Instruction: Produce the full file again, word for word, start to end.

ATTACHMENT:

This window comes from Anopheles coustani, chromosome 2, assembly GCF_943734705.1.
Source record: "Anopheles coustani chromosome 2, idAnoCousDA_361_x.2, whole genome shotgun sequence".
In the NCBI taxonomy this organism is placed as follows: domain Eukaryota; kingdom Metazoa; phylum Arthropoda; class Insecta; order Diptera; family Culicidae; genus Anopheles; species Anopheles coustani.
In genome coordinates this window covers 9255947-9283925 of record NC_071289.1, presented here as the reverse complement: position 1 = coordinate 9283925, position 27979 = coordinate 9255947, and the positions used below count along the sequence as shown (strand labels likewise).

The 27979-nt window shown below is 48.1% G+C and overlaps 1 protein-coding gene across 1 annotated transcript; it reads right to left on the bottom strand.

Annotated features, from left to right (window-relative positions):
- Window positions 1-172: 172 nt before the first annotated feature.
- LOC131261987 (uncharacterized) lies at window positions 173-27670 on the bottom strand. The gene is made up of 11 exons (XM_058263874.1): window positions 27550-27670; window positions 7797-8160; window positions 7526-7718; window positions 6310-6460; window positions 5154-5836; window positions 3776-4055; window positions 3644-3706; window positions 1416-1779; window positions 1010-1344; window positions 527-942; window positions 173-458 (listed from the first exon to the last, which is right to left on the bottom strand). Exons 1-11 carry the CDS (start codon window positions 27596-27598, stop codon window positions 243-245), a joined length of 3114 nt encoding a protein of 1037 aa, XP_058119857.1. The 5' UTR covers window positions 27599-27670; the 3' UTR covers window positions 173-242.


This window comes from Anopheles coustani, chromosome 2, assembly GCF_943734705.1.
Source record: "Anopheles coustani chromosome 2, idAnoCousDA_361_x.2, whole genome shotgun sequence".
In the NCBI taxonomy this organism is placed as follows: domain Eukaryota; kingdom Metazoa; phylum Arthropoda; class Insecta; order Diptera; family Culicidae; genus Anopheles; species Anopheles coustani.
In genome coordinates this window covers 9255947-9283925 of record NC_071289.1, presented here as the reverse complement: position 1 = coordinate 9283925, position 27979 = coordinate 9255947, and the positions used below count along the sequence as shown (strand labels likewise).

The 27979-nt window shown below is 48.1% G+C and overlaps 1 protein-coding gene across 1 annotated transcript; it reads right to left on the bottom strand.

Annotated features, from left to right (window-relative positions):
- Window positions 1-172: 172 nt before the first annotated feature.
- LOC131261987 (uncharacterized) lies at window positions 173-27670 on the bottom strand. The gene is made up of 11 exons (XM_058263874.1): window positions 27550-27670; window positions 7797-8160; window positions 7526-7718; window positions 6310-6460; window positions 5154-5836; window positions 3776-4055; window positions 3644-3706; window positions 1416-1779; window positions 1010-1344; window positions 527-942; window positions 173-458 (listed from the first exon to the last, which is right to left on the bottom strand). Exons 1-11 carry the CDS (start codon window positions 27596-27598, stop codon window positions 243-245), a joined length of 3114 nt encoding a protein of 1037 aa, XP_058119857.1. The 5' UTR covers window positions 27599-27670; the 3' UTR covers window positions 173-242.